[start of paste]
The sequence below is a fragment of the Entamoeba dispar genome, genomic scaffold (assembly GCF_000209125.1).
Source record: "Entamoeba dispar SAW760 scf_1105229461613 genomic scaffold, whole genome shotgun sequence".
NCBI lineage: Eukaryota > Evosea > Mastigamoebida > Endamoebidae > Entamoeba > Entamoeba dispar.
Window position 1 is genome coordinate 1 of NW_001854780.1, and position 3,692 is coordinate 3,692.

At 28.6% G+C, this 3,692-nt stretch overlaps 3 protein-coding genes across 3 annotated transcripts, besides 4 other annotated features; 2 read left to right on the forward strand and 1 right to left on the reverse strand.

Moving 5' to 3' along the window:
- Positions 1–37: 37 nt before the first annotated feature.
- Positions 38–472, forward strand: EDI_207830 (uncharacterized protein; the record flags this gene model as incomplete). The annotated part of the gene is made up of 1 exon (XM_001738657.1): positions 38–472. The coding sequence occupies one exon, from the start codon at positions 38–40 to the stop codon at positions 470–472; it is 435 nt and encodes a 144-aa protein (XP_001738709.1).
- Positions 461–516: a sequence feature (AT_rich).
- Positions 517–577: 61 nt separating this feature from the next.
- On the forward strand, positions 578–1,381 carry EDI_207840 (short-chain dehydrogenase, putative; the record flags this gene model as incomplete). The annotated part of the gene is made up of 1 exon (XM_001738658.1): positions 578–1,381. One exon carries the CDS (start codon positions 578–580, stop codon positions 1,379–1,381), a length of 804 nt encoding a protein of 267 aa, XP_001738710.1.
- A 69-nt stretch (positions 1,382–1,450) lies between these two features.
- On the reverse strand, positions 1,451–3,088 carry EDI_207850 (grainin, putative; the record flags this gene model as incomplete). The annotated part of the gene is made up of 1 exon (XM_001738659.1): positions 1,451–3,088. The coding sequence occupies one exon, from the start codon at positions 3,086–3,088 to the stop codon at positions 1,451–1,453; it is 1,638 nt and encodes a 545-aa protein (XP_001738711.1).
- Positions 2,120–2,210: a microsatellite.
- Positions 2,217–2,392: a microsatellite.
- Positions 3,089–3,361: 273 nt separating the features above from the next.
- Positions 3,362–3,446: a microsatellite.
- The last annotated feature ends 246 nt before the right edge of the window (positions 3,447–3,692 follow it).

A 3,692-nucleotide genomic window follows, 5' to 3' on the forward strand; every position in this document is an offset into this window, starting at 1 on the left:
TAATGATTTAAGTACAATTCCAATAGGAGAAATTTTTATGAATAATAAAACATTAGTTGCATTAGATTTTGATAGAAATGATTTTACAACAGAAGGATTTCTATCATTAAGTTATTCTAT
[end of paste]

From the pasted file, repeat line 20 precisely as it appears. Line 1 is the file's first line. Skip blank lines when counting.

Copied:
TAATGATTTAAGTACAATTCCAATAGGAGAAATTTTTATGAATAATAAAACATTAGTTGCATTAGATTTTGATAGAAATGATTTTACAACAGAAGGATTTCTATCATTAAGTTATTCTAT